Foreign exchange (forex) trading is a rapidly-growing in popularity with individual investors.
- Excellent quality photo prints, easy to setup
- Failed to recognise paper edges, streaks at fast setting
The Brother DCP-350C gives slow but top-quality photo prints. Graphics are less impressive, but the Brother DCP-350C is a great scanner and provides so-so copying.
Price$ 199.00 (AUD)
Given the strong graphics printing and speedy scans of the Brother DCP-150C, its big Brother, the Brother DCP-350C, had a lot to live up to. However, the Brother DCP-350C took noticeably longer than other units we tested this month to start up and ready itself. The Brother DCP-350C's initial set up process was at least straightforward.
With a top resolution of 6000x2400dpi, we weren't surprised the Brother DCP-350C took nearly four minutes to show us its best effort at A4 photo printing - and the results certainly impressed. But our graphics test revealed the Brother DCP-350C's weakness for streaking at faster settings.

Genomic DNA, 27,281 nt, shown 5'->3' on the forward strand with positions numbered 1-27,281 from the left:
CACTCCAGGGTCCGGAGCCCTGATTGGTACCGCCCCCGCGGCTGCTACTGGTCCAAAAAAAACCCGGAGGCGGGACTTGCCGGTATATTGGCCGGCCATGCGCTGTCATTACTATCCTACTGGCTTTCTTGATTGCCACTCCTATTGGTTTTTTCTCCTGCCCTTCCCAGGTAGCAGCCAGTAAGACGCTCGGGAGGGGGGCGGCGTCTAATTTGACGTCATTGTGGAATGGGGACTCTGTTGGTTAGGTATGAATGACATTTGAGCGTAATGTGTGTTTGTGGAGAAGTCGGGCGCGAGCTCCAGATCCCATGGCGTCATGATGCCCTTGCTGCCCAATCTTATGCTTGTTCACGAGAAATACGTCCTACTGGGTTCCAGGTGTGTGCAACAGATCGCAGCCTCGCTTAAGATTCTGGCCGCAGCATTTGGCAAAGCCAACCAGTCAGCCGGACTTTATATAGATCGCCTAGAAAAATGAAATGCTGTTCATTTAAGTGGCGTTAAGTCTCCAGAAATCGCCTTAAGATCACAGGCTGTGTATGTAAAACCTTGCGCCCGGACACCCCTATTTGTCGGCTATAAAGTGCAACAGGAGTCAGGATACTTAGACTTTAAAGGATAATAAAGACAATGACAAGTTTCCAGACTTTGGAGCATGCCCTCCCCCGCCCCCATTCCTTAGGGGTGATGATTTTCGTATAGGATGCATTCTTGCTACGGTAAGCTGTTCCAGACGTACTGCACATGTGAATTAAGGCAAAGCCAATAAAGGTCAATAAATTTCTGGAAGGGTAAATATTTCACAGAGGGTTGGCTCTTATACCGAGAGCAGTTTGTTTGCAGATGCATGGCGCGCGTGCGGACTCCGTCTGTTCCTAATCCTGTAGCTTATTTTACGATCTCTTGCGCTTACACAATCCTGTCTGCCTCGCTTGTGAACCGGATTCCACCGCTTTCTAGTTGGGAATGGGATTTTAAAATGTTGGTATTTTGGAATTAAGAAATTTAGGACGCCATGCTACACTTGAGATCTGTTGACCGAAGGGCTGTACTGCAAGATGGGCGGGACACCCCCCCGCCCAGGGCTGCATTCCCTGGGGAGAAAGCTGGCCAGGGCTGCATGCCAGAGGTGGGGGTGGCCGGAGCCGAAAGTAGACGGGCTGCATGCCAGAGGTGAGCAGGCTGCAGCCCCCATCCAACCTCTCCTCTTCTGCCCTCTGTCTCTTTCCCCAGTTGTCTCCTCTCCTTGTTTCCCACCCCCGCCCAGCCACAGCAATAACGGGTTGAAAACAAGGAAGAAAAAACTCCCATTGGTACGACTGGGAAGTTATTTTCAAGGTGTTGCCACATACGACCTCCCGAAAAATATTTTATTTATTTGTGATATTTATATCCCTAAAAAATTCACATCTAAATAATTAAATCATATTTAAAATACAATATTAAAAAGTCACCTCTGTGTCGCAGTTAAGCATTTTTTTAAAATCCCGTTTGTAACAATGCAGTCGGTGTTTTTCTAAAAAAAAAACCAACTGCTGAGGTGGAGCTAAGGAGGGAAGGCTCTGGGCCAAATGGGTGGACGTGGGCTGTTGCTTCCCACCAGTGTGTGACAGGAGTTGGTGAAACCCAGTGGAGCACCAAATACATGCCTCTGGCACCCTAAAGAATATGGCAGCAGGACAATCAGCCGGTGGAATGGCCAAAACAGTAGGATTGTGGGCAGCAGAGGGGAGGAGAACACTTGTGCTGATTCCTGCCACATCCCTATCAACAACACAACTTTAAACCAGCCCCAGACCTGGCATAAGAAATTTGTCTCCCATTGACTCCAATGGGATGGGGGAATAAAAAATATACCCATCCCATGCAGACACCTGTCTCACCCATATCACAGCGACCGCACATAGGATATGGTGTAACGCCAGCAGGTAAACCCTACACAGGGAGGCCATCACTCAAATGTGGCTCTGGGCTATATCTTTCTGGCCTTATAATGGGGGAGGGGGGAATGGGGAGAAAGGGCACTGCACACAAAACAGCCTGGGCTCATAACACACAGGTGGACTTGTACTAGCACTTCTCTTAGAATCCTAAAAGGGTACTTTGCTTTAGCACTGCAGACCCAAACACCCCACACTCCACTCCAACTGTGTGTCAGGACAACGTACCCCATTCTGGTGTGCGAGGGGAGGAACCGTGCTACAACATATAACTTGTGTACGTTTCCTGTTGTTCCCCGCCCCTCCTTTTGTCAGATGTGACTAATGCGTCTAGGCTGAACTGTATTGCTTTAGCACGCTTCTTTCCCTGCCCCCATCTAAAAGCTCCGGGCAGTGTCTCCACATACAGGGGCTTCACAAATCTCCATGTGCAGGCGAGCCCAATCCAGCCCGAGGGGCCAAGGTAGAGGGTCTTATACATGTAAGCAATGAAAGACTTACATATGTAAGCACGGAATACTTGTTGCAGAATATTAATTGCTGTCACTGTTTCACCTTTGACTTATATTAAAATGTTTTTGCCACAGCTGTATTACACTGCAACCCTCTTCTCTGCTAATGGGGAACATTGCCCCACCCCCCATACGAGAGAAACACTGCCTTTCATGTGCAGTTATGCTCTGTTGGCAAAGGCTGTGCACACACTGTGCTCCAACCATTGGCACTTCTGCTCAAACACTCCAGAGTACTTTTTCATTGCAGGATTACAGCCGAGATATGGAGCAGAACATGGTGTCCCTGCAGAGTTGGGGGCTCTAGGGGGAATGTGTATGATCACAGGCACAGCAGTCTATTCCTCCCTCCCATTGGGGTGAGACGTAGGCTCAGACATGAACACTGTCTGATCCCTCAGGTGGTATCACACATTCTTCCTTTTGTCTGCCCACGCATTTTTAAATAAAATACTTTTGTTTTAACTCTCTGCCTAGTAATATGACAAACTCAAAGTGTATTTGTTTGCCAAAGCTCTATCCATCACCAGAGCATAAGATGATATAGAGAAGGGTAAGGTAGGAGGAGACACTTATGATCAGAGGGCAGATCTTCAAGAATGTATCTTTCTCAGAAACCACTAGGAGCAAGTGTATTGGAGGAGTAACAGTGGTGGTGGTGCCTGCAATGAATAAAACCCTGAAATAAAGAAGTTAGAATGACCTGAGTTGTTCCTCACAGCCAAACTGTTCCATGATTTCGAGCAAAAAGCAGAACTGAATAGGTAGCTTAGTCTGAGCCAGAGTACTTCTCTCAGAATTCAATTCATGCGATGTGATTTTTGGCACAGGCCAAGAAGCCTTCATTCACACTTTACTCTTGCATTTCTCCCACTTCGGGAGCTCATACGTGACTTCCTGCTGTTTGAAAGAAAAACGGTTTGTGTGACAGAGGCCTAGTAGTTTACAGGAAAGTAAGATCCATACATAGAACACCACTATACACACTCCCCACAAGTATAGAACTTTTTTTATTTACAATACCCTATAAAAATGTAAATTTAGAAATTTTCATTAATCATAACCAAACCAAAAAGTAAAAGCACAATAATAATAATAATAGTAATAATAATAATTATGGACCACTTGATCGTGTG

The same applies to text: documents were crisp at the highest-quality settings, but the Brother DCP-350C's draft mode was neither fast nor impressive.
Scanning was a zippy affair, and the Brother DCP-350C offered plenty of impact with bright, crisp scans. Colour copies, however, were dull, washed out and somewhat grey. Mono copies were simply too dark.
Both Brother models enjoy excellent space-saving design qualities: each has its power plug on one side, allowing them to be backed up against the wall. Individual ink wells help to get the most out of your consumables, and the cartridges are conveniently replaced via a door at the front. We also liked the Brother DCP-350C's silvery looks and durable build, although the paper tray feels fragile. A seven-in-one card reader and PictBridge port are included, along with a 2in flip-up colour LCD. Separate buttons for routine maintenance, direct photo printing, copying and scanning are clearly labelled. The scanner lid is sturdy and won't slam. However, the Brother DCP-350C routinely failed to recognise paper edges - a fault we thought we'd left in the last century.
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